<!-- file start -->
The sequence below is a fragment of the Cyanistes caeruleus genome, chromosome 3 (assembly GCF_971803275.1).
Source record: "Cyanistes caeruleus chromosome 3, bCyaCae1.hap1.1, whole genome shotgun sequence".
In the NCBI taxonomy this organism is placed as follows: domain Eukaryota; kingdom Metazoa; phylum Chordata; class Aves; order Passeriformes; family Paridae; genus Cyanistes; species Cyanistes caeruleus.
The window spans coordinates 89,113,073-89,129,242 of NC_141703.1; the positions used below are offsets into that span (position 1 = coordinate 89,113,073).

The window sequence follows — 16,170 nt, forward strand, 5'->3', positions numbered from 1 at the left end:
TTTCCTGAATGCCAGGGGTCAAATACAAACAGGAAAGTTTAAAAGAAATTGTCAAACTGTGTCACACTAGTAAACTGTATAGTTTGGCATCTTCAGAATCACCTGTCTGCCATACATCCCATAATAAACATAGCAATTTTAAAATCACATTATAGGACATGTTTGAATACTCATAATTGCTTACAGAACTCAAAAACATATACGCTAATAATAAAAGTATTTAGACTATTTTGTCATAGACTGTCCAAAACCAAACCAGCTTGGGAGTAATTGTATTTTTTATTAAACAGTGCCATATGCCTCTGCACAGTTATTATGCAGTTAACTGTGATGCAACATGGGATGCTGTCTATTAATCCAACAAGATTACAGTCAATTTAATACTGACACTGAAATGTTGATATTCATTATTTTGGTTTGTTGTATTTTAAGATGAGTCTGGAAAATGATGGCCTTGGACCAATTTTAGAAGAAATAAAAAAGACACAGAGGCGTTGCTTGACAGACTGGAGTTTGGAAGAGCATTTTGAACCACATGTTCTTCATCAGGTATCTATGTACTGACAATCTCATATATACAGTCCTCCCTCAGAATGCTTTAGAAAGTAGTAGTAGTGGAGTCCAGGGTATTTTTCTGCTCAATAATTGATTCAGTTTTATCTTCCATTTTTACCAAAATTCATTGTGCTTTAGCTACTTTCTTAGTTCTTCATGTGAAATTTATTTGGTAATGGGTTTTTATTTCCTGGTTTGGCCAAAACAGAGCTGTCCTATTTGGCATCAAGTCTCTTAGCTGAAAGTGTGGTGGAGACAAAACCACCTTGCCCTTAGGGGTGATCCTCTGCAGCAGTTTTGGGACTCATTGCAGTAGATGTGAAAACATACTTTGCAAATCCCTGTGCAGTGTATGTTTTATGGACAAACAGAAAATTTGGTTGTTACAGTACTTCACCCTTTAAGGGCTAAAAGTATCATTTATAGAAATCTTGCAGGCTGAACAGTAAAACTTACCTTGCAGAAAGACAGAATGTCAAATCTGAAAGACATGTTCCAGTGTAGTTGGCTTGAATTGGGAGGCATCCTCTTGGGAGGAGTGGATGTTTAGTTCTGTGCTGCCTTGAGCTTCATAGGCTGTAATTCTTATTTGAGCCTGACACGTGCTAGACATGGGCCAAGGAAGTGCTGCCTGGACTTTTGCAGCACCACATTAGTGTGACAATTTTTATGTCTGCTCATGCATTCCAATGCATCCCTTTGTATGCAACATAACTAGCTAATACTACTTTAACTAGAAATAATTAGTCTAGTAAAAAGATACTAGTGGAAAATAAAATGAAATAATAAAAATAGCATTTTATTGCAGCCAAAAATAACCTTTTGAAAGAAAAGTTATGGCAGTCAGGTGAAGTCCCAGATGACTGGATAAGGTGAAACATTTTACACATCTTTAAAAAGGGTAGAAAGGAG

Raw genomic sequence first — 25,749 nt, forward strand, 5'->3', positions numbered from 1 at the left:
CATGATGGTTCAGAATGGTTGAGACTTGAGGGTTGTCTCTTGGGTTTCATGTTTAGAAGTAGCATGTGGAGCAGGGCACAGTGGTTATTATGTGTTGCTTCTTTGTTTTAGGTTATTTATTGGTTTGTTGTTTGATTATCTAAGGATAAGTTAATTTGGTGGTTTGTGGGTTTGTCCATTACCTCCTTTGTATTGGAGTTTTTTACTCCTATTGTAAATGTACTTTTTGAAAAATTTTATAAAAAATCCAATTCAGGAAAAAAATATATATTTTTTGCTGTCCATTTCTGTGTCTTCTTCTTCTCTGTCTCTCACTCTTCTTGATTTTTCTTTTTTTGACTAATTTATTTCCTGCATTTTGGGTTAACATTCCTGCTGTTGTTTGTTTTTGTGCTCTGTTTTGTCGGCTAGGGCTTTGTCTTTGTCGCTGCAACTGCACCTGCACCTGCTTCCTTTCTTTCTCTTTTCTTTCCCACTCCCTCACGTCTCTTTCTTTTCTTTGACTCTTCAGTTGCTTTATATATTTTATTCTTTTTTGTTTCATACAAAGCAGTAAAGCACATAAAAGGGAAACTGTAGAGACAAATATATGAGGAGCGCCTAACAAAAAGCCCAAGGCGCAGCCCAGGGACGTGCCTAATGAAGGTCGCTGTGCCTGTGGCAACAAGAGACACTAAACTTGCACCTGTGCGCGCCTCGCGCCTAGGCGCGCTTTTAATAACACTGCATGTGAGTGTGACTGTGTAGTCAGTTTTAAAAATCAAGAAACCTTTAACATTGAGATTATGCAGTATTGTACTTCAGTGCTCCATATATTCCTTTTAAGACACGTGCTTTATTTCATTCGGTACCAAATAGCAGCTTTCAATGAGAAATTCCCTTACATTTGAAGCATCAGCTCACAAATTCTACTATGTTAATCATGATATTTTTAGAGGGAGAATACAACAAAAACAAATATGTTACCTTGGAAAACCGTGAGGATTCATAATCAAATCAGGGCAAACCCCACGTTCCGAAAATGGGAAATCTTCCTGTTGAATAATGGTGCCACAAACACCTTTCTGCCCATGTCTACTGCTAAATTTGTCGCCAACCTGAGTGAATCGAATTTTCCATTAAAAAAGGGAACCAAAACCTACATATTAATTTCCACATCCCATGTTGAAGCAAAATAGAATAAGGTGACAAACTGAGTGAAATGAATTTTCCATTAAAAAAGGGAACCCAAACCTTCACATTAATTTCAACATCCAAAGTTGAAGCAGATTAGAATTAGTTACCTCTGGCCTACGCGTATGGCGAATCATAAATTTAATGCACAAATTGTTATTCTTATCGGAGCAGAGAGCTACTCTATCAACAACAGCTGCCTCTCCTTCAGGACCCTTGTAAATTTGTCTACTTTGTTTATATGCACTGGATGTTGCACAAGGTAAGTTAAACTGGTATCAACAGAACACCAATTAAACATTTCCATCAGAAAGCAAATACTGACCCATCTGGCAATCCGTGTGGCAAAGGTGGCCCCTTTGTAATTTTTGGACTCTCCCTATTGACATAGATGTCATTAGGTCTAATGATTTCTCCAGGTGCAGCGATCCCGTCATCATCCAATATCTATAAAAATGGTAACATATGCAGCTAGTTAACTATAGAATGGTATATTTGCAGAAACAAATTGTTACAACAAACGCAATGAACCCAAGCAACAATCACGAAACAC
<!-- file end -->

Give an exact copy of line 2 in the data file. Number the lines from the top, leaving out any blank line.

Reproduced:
Source record: "Cyanistes caeruleus chromosome 3, bCyaCae1.hap1.1, whole genome shotgun sequence".